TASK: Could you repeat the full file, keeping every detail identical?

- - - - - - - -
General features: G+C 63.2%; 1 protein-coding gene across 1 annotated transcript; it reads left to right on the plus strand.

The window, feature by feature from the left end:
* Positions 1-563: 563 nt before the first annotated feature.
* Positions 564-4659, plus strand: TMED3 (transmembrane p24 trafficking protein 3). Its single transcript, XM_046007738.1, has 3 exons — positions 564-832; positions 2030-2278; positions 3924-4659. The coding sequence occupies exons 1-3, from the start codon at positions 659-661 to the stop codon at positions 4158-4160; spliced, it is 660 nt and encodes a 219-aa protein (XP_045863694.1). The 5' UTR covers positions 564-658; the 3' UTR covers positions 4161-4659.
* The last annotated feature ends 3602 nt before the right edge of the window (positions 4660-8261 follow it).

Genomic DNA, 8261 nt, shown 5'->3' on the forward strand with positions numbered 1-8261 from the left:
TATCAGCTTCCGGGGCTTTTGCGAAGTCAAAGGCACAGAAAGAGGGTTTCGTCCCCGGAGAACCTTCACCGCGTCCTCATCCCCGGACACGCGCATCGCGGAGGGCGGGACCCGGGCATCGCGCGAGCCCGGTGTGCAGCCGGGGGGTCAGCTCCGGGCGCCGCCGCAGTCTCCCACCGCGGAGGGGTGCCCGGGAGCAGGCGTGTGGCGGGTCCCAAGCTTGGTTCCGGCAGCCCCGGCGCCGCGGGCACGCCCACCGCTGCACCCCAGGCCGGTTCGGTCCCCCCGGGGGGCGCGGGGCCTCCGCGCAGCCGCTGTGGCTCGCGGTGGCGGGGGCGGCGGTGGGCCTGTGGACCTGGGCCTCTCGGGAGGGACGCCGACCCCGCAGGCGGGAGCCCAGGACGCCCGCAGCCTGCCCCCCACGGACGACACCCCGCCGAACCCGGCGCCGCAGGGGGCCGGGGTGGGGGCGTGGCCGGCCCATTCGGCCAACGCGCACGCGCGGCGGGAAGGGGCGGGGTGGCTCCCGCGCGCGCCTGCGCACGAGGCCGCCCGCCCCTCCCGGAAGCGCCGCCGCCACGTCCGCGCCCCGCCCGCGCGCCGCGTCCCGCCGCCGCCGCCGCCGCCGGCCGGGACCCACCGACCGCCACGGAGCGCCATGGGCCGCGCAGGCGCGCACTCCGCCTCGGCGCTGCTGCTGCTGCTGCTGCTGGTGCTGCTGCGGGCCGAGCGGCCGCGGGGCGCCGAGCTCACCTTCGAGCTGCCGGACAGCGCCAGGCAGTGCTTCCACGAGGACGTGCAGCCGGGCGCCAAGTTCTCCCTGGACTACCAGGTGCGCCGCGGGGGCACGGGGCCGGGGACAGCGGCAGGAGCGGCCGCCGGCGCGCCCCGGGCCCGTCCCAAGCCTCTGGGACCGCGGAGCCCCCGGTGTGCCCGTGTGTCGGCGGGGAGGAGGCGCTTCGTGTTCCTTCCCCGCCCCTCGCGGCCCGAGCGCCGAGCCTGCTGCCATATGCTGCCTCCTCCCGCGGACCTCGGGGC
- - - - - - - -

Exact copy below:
General features: G+C 63.2%; 1 protein-coding gene across 1 annotated transcript; it reads left to right on the plus strand.

The window, feature by feature from the left end:
* Positions 1-563: 563 nt before the first annotated feature.
* Positions 564-4659, plus strand: TMED3 (transmembrane p24 trafficking protein 3). Its single transcript, XM_046007738.1, has 3 exons — positions 564-832; positions 2030-2278; positions 3924-4659. The coding sequence occupies exons 1-3, from the start codon at positions 659-661 to the stop codon at positions 4158-4160; spliced, it is 660 nt and encodes a 219-aa protein (XP_045863694.1). The 5' UTR covers positions 564-658; the 3' UTR covers positions 4161-4659.
* The last annotated feature ends 3602 nt before the right edge of the window (positions 4660-8261 follow it).

Genomic DNA, 8261 nt, shown 5'->3' on the forward strand with positions numbered 1-8261 from the left:
TATCAGCTTCCGGGGCTTTTGCGAAGTCAAAGGCACAGAAAGAGGGTTTCGTCCCCGGAGAACCTTCACCGCGTCCTCATCCCCGGACACGCGCATCGCGGAGGGCGGGACCCGGGCATCGCGCGAGCCCGGTGTGCAGCCGGGGGGTCAGCTCCGGGCGCCGCCGCAGTCTCCCACCGCGGAGGGGTGCCCGGGAGCAGGCGTGTGGCGGGTCCCAAGCTTGGTTCCGGCAGCCCCGGCGCCGCGGGCACGCCCACCGCTGCACCCCAGGCCGGTTCGGTCCCCCCGGGGGGCGCGGGGCCTCCGCGCAGCCGCTGTGGCTCGCGGTGGCGGGGGCGGCGGTGGGCCTGTGGACCTGGGCCTCTCGGGAGGGACGCCGACCCCGCAGGCGGGAGCCCAGGACGCCCGCAGCCTGCCCCCCACGGACGACACCCCGCCGAACCCGGCGCCGCAGGGGGCCGGGGTGGGGGCGTGGCCGGCCCATTCGGCCAACGCGCACGCGCGGCGGGAAGGGGCGGGGTGGCTCCCGCGCGCGCCTGCGCACGAGGCCGCCCGCCCCTCCCGGAAGCGCCGCCGCCACGTCCGCGCCCCGCCCGCGCGCCGCGTCCCGCCGCCGCCGCCGCCGCCGGCCGGGACCCACCGACCGCCACGGAGCGCCATGGGCCGCGCAGGCGCGCACTCCGCCTCGGCGCTGCTGCTGCTGCTGCTGCTGGTGCTGCTGCGGGCCGAGCGGCCGCGGGGCGCCGAGCTCACCTTCGAGCTGCCGGACAGCGCCAGGCAGTGCTTCCACGAGGACGTGCAGCCGGGCGCCAAGTTCTCCCTGGACTACCAGGTGCGCCGCGGGGGCACGGGGCCGGGGACAGCGGCAGGAGCGGCCGCCGGCGCGCCCCGGGCCCGTCCCAAGCCTCTGGGACCGCGGAGCCCCCGGTGTGCCCGTGTGTCGGCGGGGAGGAGGCGCTTCGTGTTCCTTCCCCGCCCCTCGCGGCCCGAGCGCCGAGCCTGCTGCCATATGCTGCCTCCTCCCGCGGACCTCGGGGC